Louis Hayes Quartet: San Diego CA, May 10, 2011
Saville Theatre, San Diego City College
San Diego, CA
May 10, 2011
Jazz legend Louis Hayes, a significant progenitor of modern percussion since the early 1950s, visited San Diego's Saville Theatre on May 10, and, with an elite group of local musicians, delivered a blistering set of post-bop, mainstream classics to an enthusiastic, sold-out crowd.
Hayes, 74, a native of Detroit, first gained national prominence as a sideman with John Coltrane, (four albums on the Prestige label), and the quintets of Julian "Cannonball" Adderley and Horace Silver. He went on to co-lead groups with Woody Shaw and Junior Cook, eventually making hundreds of records on dozens of labels.
The New York-based drummer assembled an all-star San Diego group to support his cause. Handling the melodic spotlight, and contributing volcanic solos, was trumpet master Gilbert Castellanos, who plays as well as anyone in the modern mainstream. On piano, Mikan Zlatcovich always comped in the most appropriate fashion. He provided the power to match the drummer's propulsive energy, but also steered the ballads with a sensitive economy worthy of Bill Evans, when that was the right course. San Diego double-bassist Rob Thorsen, whose timekeeping was as solid as an oak, rounded out the quartet, his solos brilliant vignettes of melodic storytelling.
Hayes kicked things off with a strong version of McCoy Tyner's "Inner Glimpse." Right off the bat, the drummer's keen understanding of ride cymbal rhythms emerged as a consistent theme. No matter how common they were, Hayes played fresh interpretations of the "ting-ting-a-ting-ting-a-ting" beatstories in and of themselves, and it was like hearing those patterns for the first time. Castellanos took a burning solo that brought the spirit of Freddie Hubbard to mind, and Zlatcovich featured crashing left-hand harmonies while his right hand spun long, lyrical lines with seemingly infinite melodic information.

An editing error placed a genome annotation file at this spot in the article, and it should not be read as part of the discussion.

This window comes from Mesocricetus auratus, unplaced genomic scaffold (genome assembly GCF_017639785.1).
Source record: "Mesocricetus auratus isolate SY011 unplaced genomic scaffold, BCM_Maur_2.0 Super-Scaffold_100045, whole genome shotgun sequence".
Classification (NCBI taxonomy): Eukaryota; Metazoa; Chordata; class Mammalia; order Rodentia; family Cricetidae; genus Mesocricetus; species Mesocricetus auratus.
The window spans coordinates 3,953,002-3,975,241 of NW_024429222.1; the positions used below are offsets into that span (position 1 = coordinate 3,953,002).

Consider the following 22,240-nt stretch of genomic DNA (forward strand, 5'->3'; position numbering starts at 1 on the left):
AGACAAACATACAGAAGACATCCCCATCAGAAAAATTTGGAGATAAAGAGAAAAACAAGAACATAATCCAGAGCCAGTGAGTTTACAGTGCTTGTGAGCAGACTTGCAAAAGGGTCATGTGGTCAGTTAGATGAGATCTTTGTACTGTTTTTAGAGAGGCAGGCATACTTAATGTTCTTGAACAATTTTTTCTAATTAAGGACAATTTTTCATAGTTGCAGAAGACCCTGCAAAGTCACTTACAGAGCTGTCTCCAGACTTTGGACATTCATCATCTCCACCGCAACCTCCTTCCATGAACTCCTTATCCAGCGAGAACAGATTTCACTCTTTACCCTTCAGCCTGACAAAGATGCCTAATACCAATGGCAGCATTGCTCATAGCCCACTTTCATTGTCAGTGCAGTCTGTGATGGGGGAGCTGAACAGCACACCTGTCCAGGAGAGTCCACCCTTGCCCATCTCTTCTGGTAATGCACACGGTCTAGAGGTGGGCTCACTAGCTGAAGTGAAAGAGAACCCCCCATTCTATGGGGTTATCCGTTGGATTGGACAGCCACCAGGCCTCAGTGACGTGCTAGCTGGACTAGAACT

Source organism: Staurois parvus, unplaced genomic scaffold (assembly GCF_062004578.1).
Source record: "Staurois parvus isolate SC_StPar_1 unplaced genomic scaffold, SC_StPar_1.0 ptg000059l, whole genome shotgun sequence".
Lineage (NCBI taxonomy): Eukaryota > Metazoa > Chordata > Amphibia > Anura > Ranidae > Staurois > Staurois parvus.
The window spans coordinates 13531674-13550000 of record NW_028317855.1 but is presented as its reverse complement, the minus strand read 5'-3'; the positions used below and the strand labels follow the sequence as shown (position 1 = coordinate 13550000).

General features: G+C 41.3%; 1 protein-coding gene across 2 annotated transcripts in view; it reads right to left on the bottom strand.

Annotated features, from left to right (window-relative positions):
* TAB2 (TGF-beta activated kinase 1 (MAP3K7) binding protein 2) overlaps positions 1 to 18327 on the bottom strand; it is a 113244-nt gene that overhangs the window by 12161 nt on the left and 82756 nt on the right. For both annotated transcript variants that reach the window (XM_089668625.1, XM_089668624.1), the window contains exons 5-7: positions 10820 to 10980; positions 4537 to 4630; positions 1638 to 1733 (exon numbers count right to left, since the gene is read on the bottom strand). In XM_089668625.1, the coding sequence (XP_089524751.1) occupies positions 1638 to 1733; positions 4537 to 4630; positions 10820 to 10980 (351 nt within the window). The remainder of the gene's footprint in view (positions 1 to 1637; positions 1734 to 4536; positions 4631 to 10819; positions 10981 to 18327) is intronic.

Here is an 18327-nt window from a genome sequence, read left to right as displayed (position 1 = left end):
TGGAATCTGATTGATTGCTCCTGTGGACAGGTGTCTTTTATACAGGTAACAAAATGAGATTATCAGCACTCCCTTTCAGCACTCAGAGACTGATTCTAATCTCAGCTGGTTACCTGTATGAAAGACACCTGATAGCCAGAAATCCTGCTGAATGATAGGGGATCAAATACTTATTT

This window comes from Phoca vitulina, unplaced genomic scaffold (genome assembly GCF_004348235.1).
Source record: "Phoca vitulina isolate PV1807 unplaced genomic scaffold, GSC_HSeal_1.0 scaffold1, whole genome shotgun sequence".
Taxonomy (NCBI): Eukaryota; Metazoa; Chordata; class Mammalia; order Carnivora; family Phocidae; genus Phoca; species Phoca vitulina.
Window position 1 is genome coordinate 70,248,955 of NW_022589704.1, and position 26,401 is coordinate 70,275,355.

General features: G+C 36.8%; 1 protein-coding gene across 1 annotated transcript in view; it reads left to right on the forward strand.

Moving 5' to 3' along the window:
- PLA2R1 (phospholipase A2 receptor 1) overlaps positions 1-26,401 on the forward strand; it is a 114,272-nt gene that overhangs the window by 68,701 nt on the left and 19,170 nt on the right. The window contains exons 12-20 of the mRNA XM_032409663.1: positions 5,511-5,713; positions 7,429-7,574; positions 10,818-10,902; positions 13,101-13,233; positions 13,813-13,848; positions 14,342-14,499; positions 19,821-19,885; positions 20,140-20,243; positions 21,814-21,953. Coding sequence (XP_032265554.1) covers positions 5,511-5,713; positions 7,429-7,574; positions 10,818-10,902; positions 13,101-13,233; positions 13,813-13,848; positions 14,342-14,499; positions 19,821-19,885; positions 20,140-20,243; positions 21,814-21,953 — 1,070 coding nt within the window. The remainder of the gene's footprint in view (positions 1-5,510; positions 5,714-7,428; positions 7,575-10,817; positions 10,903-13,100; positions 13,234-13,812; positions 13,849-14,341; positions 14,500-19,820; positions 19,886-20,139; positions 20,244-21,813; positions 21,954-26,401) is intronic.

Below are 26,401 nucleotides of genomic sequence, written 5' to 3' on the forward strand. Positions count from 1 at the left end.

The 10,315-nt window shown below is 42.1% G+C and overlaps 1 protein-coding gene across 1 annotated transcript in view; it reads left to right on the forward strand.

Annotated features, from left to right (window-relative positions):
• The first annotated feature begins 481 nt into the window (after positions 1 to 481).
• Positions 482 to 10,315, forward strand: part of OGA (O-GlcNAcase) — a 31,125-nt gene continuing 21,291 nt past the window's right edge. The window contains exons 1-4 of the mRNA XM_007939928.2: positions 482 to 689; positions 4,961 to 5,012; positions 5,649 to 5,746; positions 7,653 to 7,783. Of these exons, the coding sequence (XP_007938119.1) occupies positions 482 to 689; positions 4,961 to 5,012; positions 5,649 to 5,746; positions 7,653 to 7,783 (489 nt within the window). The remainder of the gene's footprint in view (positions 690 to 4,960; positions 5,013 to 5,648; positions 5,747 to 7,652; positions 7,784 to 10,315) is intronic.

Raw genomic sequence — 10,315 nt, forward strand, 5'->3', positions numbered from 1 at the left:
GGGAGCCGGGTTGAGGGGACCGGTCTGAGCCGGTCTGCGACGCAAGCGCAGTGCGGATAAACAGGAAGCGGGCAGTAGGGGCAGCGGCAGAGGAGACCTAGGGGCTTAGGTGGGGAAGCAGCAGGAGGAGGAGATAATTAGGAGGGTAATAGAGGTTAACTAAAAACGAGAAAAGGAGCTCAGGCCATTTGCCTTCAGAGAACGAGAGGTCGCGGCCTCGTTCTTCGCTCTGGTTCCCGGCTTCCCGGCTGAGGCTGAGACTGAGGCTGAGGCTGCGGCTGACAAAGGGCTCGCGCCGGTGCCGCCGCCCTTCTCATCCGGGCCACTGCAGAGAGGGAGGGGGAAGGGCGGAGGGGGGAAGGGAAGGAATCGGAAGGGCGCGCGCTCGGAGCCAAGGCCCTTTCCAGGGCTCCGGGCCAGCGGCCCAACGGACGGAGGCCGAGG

Next, Hayes led off with an Afro-Caribbean beat to introduce a refreshing take on Dizzy Gillespie's "Con Alma." Castellanos ripped up and down through scales and arpeggios like a man on firenavigating the divide between Latin and swing grooves like he invented the concept. Zlatcovich's solo was rich in the bebop tradition, and his touch made every note count. Thorsen got his first feature the band dropped out save for Hayes' whispered hi-hat accompaniment, while he negotiated the arc of bass history, particularly the space between Ron Carter's impeccable time, and the melodic joyfulness of someone like Gary Peacock. Those are just reference points, though; mostly Thorsen channels Thorsen.
The concert continued with a spirited take on Adderley's soul jazz gem, "Sack O' Woe." Castellanos leapt into the blues with a fat, brassy attack, squeezing tart punctuations and injecting a series of hiccupping arpeggios that synched perfectly with the churning rhythm section. He picked up his flugelhorn for a heartbreaking reading of the standard, "Never Let Me Go," his tone and timbre on the larger horn singing with a warm and golden hushed lyrical depth, reflective of his understanding and mastery of nuance.
Monk's, "Green Chimneys" was next, and once again the drummer's crisp stick articulation on the ride cymbal led the way. Castellanos delivered his most harmonically dense solo of the evening, conjuring up the dazzling technical fireworks of Clifford Brown along with the thematic mystery of Woody Shaw, Castellanos is a man to watch for on the trumpet front. Hayes was impressed enough to ask for his number backstage after the concert was over and, given the number of top-flight trumpeters in the drummer's history, it wasn't an empty gesture.
After a Harmon-muted Miles Davis-inspired take on "Love For Sale" (Hayes once turned down a job offer from Davis to remain in the employ of Cannonball), the drummer counted out the final tune of the evening, and played several choruses of the fast blues, sans band, including one whole chorus of just ride cymbal alone. Hayes demonstrated a thoroughly modern understanding of 21st Century drum aesthetics on this one, with intricate and swirling articulations.
As the stage lights came up, Hayes assembled the band, shoulder to shoulder, and beamed at the sold out housedrinking in the tumultuous, prolonged and well-deserved applause. Mainstream acoustic jazz rarely gets better than this.